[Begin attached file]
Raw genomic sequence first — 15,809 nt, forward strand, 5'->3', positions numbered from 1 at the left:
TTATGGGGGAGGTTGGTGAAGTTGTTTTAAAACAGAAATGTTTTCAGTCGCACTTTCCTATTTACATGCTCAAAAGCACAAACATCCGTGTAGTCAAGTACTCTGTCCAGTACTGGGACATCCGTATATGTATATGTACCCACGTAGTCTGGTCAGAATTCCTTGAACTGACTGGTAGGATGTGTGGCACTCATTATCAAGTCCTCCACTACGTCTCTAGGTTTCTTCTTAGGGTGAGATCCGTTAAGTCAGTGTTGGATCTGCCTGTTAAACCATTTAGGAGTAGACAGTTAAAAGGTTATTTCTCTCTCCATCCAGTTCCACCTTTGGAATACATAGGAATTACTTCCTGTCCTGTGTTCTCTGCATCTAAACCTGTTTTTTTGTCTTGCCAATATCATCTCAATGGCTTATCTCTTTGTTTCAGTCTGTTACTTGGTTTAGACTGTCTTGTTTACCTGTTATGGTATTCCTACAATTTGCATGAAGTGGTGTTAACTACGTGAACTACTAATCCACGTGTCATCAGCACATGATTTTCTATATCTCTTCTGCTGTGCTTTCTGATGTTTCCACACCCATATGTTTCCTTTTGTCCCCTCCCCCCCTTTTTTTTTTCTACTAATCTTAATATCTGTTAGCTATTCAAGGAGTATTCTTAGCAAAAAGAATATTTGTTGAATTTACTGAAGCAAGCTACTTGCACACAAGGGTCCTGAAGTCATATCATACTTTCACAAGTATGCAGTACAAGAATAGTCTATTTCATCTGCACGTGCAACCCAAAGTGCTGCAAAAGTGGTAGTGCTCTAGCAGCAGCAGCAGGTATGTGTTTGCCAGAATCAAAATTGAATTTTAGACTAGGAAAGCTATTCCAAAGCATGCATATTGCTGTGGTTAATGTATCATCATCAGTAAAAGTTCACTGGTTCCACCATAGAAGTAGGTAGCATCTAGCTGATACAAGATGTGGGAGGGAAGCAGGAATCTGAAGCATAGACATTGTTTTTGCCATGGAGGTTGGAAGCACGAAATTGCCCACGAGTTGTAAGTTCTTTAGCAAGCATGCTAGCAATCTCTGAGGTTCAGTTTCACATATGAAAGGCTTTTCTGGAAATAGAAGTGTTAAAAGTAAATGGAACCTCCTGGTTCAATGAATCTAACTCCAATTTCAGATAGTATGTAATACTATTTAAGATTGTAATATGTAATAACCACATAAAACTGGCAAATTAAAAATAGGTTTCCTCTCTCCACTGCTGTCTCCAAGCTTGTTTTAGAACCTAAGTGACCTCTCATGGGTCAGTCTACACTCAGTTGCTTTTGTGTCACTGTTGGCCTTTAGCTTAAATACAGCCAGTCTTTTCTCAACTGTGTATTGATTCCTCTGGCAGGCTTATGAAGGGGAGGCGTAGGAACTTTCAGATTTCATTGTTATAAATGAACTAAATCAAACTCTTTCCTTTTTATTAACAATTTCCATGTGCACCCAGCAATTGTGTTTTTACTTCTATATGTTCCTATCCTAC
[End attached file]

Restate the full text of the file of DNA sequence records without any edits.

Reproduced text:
Raw genomic sequence first — 15,809 nt, forward strand, 5'->3', positions numbered from 1 at the left:
TTATGGGGGAGGTTGGTGAAGTTGTTTTAAAACAGAAATGTTTTCAGTCGCACTTTCCTATTTACATGCTCAAAAGCACAAACATCCGTGTAGTCAAGTACTCTGTCCAGTACTGGGACATCCGTATATGTATATGTACCCACGTAGTCTGGTCAGAATTCCTTGAACTGACTGGTAGGATGTGTGGCACTCATTATCAAGTCCTCCACTACGTCTCTAGGTTTCTTCTTAGGGTGAGATCCGTTAAGTCAGTGTTGGATCTGCCTGTTAAACCATTTAGGAGTAGACAGTTAAAAGGTTATTTCTCTCTCCATCCAGTTCCACCTTTGGAATACATAGGAATTACTTCCTGTCCTGTGTTCTCTGCATCTAAACCTGTTTTTTTGTCTTGCCAATATCATCTCAATGGCTTATCTCTTTGTTTCAGTCTGTTACTTGGTTTAGACTGTCTTGTTTACCTGTTATGGTATTCCTACAATTTGCATGAAGTGGTGTTAACTACGTGAACTACTAATCCACGTGTCATCAGCACATGATTTTCTATATCTCTTCTGCTGTGCTTTCTGATGTTTCCACACCCATATGTTTCCTTTTGTCCCCTCCCCCCCTTTTTTTTTTCTACTAATCTTAATATCTGTTAGCTATTCAAGGAGTATTCTTAGCAAAAAGAATATTTGTTGAATTTACTGAAGCAAGCTACTTGCACACAAGGGTCCTGAAGTCATATCATACTTTCACAAGTATGCAGTACAAGAATAGTCTATTTCATCTGCACGTGCAACCCAAAGTGCTGCAAAAGTGGTAGTGCTCTAGCAGCAGCAGCAGGTATGTGTTTGCCAGAATCAAAATTGAATTTTAGACTAGGAAAGCTATTCCAAAGCATGCATATTGCTGTGGTTAATGTATCATCATCAGTAAAAGTTCACTGGTTCCACCATAGAAGTAGGTAGCATCTAGCTGATACAAGATGTGGGAGGGAAGCAGGAATCTGAAGCATAGACATTGTTTTTGCCATGGAGGTTGGAAGCACGAAATTGCCCACGAGTTGTAAGTTCTTTAGCAAGCATGCTAGCAATCTCTGAGGTTCAGTTTCACATATGAAAGGCTTTTCTGGAAATAGAAGTGTTAAAAGTAAATGGAACCTCCTGGTTCAATGAATCTAACTCCAATTTCAGATAGTATGTAATACTATTTAAGATTGTAATATGTAATAACCACATAAAACTGGCAAATTAAAAATAGGTTTCCTCTCTCCACTGCTGTCTCCAAGCTTGTTTTAGAACCTAAGTGACCTCTCATGGGTCAGTCTACACTCAGTTGCTTTTGTGTCACTGTTGGCCTTTAGCTTAAATACAGCCAGTCTTTTCTCAACTGTGTATTGATTCCTCTGGCAGGCTTATGAAGGGGAGGCGTAGGAACTTTCAGATTTCATTGTTATAAATGAACTAAATCAAACTCTTTCCTTTTTATTAACAATTTCCATGTGCACCCAGCAATTGTGTTTTTACTTCTATATGTTCCTATCCTAC